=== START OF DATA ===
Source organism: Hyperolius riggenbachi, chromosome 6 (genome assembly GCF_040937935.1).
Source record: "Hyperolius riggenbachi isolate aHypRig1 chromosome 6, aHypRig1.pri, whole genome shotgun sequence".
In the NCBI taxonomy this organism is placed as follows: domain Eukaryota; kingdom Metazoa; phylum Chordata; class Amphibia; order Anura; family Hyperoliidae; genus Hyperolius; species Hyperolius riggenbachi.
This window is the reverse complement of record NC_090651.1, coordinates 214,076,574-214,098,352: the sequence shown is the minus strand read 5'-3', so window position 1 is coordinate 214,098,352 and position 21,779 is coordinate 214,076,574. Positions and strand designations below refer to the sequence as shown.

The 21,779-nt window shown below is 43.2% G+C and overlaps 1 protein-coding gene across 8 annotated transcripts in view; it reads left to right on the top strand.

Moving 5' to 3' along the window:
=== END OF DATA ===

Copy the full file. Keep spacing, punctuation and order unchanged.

Source organism: Hyperolius riggenbachi, chromosome 6 (genome assembly GCF_040937935.1).
Source record: "Hyperolius riggenbachi isolate aHypRig1 chromosome 6, aHypRig1.pri, whole genome shotgun sequence".
In the NCBI taxonomy this organism is placed as follows: domain Eukaryota; kingdom Metazoa; phylum Chordata; class Amphibia; order Anura; family Hyperoliidae; genus Hyperolius; species Hyperolius riggenbachi.
This window is the reverse complement of record NC_090651.1, coordinates 214,076,574-214,098,352: the sequence shown is the minus strand read 5'-3', so window position 1 is coordinate 214,098,352 and position 21,779 is coordinate 214,076,574. Positions and strand designations below refer to the sequence as shown.

The 21,779-nt window shown below is 43.2% G+C and overlaps 1 protein-coding gene across 8 annotated transcripts in view; it reads left to right on the top strand.

Moving 5' to 3' along the window: